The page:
It seems difficult for employers to find high-quality workers these days, for whatever reason, and they’re getting paid.
Dependable volunteers are becoming rarer and more valuable by the day, it appears, so people like Pat Cooksey are few and far between.
Debbie Criss, Ponderosa Elementary’s librarian, inherited Cooksey, 75, as a hard-to-match asset 14 years ago — and Cooksey has been by her side two to three days a week throughout nearly two decades.
Cooksey has “retired,” and the school honored her with a surprise celebratory gathering on Wednesday. She was “flabbergasted,” she said, but still spoke from the heart and delivered a moving speech in front of faculty in attendance. She showed her sense of humor as she shared a couple of comical stories, too.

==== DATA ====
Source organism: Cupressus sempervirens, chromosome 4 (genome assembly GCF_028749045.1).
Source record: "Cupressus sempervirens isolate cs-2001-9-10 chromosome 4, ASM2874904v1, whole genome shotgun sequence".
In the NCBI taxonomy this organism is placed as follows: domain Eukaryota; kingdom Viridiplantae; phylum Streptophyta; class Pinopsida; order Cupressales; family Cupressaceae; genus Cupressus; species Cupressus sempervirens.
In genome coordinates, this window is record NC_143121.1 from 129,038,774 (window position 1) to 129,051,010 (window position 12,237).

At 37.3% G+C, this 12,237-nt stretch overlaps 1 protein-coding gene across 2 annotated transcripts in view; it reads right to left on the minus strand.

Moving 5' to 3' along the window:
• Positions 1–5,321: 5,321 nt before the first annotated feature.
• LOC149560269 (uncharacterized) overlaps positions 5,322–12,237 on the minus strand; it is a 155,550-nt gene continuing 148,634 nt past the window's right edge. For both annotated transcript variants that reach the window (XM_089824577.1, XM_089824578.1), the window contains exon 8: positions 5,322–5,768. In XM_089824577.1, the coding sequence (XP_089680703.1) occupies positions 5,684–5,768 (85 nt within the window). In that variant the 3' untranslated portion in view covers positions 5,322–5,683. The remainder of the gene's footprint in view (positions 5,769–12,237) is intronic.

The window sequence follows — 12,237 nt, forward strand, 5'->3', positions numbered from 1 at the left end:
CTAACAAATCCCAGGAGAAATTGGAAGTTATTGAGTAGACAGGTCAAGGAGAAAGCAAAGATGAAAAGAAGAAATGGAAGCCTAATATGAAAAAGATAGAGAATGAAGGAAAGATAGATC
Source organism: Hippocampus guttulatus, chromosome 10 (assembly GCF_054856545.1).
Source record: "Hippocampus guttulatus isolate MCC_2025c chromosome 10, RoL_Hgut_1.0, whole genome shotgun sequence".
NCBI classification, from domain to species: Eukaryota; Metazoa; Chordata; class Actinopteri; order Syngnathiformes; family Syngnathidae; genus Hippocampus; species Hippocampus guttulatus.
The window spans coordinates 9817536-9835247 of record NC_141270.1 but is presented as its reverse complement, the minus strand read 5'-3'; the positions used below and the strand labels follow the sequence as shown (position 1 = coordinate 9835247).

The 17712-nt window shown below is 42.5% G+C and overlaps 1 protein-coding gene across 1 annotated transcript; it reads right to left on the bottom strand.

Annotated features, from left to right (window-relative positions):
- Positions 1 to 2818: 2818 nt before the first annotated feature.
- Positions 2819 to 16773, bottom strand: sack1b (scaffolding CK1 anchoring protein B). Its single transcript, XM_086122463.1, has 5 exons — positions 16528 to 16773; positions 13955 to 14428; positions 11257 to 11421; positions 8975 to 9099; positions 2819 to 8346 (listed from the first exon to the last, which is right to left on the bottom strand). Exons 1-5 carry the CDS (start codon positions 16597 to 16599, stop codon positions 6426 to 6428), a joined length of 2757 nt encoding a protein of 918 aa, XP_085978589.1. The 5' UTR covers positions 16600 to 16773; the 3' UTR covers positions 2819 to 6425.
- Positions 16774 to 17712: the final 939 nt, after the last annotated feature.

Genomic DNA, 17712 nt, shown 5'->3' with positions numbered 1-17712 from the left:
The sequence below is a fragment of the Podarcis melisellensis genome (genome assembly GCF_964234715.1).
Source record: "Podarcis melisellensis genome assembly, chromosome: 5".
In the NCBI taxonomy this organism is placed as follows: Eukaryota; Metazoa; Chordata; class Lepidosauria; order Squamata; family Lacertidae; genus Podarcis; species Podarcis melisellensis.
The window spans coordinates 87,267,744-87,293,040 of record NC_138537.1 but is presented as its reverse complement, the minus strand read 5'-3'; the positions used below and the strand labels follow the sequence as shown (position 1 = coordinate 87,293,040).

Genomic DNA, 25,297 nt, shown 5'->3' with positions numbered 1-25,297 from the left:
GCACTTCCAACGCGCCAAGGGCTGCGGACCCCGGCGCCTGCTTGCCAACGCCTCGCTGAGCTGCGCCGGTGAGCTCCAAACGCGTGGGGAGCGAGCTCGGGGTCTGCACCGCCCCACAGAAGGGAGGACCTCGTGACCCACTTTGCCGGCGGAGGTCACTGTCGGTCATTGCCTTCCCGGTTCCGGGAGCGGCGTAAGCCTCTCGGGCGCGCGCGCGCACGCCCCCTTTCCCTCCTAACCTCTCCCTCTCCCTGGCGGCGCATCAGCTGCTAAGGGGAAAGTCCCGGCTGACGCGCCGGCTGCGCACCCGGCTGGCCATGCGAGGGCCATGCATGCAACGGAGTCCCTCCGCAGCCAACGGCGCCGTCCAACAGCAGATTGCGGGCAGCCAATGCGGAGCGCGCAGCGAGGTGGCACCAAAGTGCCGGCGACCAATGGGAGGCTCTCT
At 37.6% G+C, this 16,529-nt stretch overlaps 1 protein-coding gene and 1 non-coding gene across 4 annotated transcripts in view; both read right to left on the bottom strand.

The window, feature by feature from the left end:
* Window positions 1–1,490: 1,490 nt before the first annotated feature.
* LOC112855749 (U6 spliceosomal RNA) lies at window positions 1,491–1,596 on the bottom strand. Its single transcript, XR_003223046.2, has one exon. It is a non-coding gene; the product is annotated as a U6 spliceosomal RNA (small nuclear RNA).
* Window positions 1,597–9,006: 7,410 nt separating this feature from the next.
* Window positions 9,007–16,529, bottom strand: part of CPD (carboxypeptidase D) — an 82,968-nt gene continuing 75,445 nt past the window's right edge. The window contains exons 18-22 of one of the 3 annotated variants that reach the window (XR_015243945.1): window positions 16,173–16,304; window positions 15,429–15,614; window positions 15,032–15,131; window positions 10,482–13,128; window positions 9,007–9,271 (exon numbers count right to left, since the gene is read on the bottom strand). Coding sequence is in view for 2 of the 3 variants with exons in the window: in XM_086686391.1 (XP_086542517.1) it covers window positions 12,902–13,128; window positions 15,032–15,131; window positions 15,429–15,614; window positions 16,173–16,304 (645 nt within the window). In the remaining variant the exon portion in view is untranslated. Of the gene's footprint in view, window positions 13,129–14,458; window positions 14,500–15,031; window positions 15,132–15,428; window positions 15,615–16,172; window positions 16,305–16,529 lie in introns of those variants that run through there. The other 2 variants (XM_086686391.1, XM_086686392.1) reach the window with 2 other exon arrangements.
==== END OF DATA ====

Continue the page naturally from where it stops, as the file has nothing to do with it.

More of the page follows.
Cooksey, one can quickly observe, has been a volunteer whose impact is immeasurable.
Volunteers are always impressive because of one simple fact: They’re unpaid. They do what they do out of the kindness of their hearts and for causes they care deeply about.
For Cooksey, the joy she experienced by seeing a kid smile as a result of reading something that interested that child kept her returning to the Boyd County school. She said Wednesday that every day she stepped foot inside the Ponderosa building, she walked away from the school a better, happier person at the end of the day.
Community volunteers like Cooksey should never be taken for granted. While northeastern Kentucky is fortunate enough to have a pretty high number of Pat Cookseys, we shouldn’t just assume the next Pat Cooksey is going to walk around the corner soon.
We should be inspired by her voluntary work, and perhaps each of us can discover a few extra hours and find an avenue where we can be of unpaid assistance. Let’s not allow volunteering hearts to become lost commodities.